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Singapore: Cambodia’s Prime Minister Hun Sen has questioned when Australia will deliver on a pledge of 2 million doses of the Pfizer vaccine, saying he will buy more from China if they don’t turn up.
The long-time leader told a press conference in the capital Phnom Penh he was counting on the donated vaccines from Australia because the country still needs more despite having one of the most successful immunisation drives in south-east Asia.
Cambodia’s Hun Sen has leaned on China for vaccines.Credit:AP
“Australia had promised to donate the Pfizer vaccines and this was long overdue but if there is uncertainty about getting it, then our next decision is to buy the Sinovac vaccines,” he was quoted as saying.
“I am aware that the vaccines we have now will not be enough to vaccinate the targeted population including the consideration of vaccinating those three years and above in the near future.“
Hun Sen reportedly instructed Secretary of State Vongsey Vissoth to ask Australian officials there when the one-party state could expect the shipment.
But Australia’s embassy in Phnom Penh said it could not say when it would arrive.
A young girl disinfects her hands before receiving a shot of the Sinovac vaccine at a health centre outside Phnom Penh.Credit:AP
“Australia is not selling vaccines but has committed to share 60 million doses with countries in south-east Asia and the Pacific by the end of 2022,” the embassy told Cambodian government mouthpiece The Khmer Times.
“While commercial negotiations are underway, we are not in a position to confirm with the manufacturer of any vaccines to be provided through procurement, arrangements with UNICEF, or the timing of deliveries.”
Australia has so far sent 5.85 million of the promised 60 million doses to the region, according to an Australian government document.
The recipients in south-east Asia include Indonesia (2.2 million), Vietnam (1.52 million), East Timor (577,850) and Brunei (100,000), with the remainder flown to Papua New Guinea (144,970) and Pacific nations including Fiji (968,500) and the Solomon Islands (213,000).
Hun Sen, right, hosts Chinese Foreign Minister Wang Yi, left, in Phnom Penh in September.Credit:AP
But Labor has called on the Morrison government to extend its deal with manufacturer CSL beyond the 50 million doses of AstraZeneca it is contracted to provide so that vaccines can be directed faster to neighbours in the region.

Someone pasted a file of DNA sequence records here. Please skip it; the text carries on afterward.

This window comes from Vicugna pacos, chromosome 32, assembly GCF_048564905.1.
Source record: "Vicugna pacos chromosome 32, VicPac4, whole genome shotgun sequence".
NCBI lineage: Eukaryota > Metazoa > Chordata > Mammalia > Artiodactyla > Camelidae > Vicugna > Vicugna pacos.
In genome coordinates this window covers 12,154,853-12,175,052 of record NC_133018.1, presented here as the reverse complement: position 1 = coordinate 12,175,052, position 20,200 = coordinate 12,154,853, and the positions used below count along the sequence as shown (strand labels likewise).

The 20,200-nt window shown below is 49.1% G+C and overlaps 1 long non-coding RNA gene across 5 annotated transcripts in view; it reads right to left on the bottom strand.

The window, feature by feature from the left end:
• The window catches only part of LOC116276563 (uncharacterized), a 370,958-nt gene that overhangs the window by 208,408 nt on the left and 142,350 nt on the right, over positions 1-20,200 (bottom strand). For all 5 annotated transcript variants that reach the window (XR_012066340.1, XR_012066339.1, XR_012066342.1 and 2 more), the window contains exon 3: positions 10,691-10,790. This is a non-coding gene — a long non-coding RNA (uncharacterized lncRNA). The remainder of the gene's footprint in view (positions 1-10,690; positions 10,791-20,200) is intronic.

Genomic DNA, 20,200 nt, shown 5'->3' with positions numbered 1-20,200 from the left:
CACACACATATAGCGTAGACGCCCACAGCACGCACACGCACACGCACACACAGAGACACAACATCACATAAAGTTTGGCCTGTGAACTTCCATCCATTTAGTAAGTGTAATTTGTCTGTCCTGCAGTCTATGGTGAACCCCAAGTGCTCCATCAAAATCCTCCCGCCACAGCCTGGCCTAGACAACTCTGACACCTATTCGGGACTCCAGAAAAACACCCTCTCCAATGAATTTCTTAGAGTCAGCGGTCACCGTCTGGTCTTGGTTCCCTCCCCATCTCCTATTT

Cambodia, which has begun inoculating children as young as five after reaching coverage of 85 per cent of its 16 million population, has relied heavily on political patron China for supplies. Most doses have been purchased rather than gifted, although there have been donations from Beijing as well as from the United States and Japan via the COVAX scheme.
While it is not clear when Australia will be able to accelerate its delivery, Hun Sen’s latest tactic is a familiar one, says Sophal Ear, a Cambodian-American associate professor at Occidental College in California.
“It looks like he’s playing his usual game … ‘if you don’t give me what I want, I’ll just go and get it from China’,” he said.
“He’s obviously interested in embarrassing somebody by doing this. There has got to be an ulterior motive of some kind.
“He could take this and deal with it very privately, with back-channel discussions. But instead he chooses to make a big scene out of it. That is his style.”
Cambodia will have an elevated role in the region next year as it takes over as rotating chair of ASEAN. Australia last week signed a comprehensive strategic partnership with the group’s members.
It is a position Hun Sen is expected to use to burnish Cambodia’s image despite him having reduced the country to an effective dictatorship with the banning of the main opposition party and a continuing clampdown on dissent.
Australia’s Department of Foreign Affairs and Trade was contacted for comment.
The Australian government has contributed $130 million to the COVAX program and $623 million towards the distribution of vaccines in the region.
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